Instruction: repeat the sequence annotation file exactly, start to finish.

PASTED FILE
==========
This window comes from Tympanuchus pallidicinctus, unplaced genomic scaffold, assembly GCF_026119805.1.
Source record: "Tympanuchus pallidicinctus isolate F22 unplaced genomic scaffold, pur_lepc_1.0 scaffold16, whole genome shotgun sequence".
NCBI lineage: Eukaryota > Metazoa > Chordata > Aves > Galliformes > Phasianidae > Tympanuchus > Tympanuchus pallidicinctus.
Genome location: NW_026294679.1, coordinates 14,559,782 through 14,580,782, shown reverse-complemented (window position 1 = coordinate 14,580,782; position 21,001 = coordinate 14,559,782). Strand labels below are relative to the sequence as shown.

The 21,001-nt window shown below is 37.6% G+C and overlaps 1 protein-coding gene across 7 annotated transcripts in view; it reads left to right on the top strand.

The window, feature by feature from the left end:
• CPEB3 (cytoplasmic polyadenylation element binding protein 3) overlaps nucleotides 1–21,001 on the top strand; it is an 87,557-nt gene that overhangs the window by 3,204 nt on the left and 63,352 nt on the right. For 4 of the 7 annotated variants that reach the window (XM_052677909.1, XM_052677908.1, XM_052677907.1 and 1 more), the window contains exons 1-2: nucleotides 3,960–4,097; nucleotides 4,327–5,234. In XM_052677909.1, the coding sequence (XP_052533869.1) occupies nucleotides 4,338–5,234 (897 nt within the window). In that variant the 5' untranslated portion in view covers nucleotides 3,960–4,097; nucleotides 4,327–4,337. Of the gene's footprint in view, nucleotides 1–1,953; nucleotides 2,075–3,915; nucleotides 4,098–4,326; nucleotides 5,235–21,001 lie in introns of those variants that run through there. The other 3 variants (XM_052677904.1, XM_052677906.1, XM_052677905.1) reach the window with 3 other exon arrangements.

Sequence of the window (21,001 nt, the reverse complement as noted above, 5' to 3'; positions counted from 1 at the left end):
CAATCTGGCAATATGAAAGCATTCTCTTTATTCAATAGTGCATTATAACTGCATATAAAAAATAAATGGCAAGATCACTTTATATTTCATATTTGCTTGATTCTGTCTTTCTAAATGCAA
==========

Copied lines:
This window comes from Tympanuchus pallidicinctus, unplaced genomic scaffold, assembly GCF_026119805.1.
Source record: "Tympanuchus pallidicinctus isolate F22 unplaced genomic scaffold, pur_lepc_1.0 scaffold16, whole genome shotgun sequence".
NCBI lineage: Eukaryota > Metazoa > Chordata > Aves > Galliformes > Phasianidae > Tympanuchus > Tympanuchus pallidicinctus.
Genome location: NW_026294679.1, coordinates 14,559,782 through 14,580,782, shown reverse-complemented (window position 1 = coordinate 14,580,782; position 21,001 = coordinate 14,559,782). Strand labels below are relative to the sequence as shown.

The 21,001-nt window shown below is 37.6% G+C and overlaps 1 protein-coding gene across 7 annotated transcripts in view; it reads left to right on the top strand.

The window, feature by feature from the left end:
• CPEB3 (cytoplasmic polyadenylation element binding protein 3) overlaps nucleotides 1–21,001 on the top strand; it is an 87,557-nt gene that overhangs the window by 3,204 nt on the left and 63,352 nt on the right. For 4 of the 7 annotated variants that reach the window (XM_052677909.1, XM_052677908.1, XM_052677907.1 and 1 more), the window contains exons 1-2: nucleotides 3,960–4,097; nucleotides 4,327–5,234. In XM_052677909.1, the coding sequence (XP_052533869.1) occupies nucleotides 4,338–5,234 (897 nt within the window). In that variant the 5' untranslated portion in view covers nucleotides 3,960–4,097; nucleotides 4,327–4,337. Of the gene's footprint in view, nucleotides 1–1,953; nucleotides 2,075–3,915; nucleotides 4,098–4,326; nucleotides 5,235–21,001 lie in introns of those variants that run through there. The other 3 variants (XM_052677904.1, XM_052677906.1, XM_052677905.1) reach the window with 3 other exon arrangements.

Sequence of the window (21,001 nt, the reverse complement as noted above, 5' to 3'; positions counted from 1 at the left end):
CAATCTGGCAATATGAAAGCATTCTCTTTATTCAATAGTGCATTATAACTGCATATAAAAAATAAATGGCAAGATCACTTTATATTTCATATTTGCTTGATTCTGTCTTTCTAAATGCAA